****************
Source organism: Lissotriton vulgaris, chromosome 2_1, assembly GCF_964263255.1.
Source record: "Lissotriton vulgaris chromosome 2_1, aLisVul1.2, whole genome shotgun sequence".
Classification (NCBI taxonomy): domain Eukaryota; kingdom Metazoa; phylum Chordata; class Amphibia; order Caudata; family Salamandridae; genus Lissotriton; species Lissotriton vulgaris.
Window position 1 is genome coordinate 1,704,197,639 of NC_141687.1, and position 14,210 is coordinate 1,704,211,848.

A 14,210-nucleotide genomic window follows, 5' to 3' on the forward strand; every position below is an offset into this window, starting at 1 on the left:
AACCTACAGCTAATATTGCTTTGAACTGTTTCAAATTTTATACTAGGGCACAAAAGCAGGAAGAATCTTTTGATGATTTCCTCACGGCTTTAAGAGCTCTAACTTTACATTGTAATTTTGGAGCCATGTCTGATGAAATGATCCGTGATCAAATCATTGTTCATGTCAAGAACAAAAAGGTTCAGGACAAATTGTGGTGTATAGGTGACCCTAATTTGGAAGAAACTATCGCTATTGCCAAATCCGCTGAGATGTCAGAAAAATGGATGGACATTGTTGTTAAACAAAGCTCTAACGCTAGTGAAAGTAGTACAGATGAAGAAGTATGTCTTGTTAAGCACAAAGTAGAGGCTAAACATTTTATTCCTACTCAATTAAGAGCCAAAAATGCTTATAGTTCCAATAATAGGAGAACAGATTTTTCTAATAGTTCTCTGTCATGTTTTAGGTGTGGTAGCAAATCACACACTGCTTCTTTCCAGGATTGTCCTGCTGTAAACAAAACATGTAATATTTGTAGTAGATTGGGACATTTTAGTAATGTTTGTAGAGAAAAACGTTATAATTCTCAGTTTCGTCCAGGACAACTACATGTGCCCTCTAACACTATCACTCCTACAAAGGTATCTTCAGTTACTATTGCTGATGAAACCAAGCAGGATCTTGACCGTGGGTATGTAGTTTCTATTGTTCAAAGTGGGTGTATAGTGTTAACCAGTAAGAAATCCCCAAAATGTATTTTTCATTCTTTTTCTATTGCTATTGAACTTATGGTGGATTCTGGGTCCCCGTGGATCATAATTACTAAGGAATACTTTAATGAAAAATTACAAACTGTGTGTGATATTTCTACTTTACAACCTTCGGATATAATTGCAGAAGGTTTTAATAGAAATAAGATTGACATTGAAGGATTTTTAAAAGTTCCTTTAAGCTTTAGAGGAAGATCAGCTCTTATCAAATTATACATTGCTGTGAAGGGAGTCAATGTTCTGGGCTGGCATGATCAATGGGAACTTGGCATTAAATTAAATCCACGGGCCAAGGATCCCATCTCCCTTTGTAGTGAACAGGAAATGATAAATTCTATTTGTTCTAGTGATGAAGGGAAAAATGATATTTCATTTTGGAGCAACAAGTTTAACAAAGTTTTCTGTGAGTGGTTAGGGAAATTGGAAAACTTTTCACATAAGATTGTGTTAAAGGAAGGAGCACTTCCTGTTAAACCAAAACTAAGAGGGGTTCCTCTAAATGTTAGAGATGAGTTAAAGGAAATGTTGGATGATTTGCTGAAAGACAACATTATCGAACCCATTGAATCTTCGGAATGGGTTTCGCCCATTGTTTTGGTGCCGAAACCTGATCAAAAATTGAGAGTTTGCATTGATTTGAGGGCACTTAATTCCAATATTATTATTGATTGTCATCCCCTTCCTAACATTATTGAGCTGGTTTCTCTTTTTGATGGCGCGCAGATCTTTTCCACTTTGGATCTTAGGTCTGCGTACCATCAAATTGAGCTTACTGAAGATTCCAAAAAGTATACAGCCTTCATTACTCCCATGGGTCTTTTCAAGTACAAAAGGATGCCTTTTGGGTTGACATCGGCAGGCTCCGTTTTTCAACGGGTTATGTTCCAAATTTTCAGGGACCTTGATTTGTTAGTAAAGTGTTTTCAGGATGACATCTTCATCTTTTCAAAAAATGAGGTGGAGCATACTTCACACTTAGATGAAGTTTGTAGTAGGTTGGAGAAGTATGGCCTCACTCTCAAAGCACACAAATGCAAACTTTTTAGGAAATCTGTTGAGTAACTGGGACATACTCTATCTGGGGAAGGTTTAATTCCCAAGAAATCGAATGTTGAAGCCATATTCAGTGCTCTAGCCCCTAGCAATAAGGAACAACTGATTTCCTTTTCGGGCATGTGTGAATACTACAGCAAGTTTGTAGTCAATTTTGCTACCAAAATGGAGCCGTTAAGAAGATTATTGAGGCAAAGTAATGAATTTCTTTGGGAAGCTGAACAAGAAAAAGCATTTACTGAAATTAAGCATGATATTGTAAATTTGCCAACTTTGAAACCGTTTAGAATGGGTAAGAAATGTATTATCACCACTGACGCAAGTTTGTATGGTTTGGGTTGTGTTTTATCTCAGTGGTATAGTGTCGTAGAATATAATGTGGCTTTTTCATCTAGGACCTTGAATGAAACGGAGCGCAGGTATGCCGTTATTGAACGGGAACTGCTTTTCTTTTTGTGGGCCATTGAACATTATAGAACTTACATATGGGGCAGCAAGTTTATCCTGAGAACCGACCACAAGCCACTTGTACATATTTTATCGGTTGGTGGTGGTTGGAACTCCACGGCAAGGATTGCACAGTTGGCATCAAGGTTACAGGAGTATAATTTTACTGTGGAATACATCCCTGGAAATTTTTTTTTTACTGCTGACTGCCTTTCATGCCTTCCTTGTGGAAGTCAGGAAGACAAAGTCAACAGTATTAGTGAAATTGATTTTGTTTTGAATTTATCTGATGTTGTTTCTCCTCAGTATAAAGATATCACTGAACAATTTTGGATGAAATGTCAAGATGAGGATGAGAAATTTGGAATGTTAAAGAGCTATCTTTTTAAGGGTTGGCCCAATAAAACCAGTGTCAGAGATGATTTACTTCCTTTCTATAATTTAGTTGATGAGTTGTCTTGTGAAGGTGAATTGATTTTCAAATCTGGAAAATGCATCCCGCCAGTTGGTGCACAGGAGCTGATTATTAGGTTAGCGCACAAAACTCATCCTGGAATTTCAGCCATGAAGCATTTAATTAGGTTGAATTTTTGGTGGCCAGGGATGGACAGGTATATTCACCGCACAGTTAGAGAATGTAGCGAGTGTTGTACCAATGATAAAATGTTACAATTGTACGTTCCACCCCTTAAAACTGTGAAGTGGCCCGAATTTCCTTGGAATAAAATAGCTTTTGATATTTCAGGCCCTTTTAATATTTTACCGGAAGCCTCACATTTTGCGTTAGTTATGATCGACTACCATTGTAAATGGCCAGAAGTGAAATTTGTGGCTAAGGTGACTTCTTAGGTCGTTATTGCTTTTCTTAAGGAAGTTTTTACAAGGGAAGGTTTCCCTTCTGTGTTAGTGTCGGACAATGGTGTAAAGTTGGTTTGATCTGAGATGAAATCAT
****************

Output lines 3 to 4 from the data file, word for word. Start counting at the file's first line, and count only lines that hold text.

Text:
Classification (NCBI taxonomy): domain Eukaryota; kingdom Metazoa; phylum Chordata; class Amphibia; order Caudata; family Salamandridae; genus Lissotriton; species Lissotriton vulgaris.
Window position 1 is genome coordinate 1,704,197,639 of NC_141687.1, and position 14,210 is coordinate 1,704,211,848.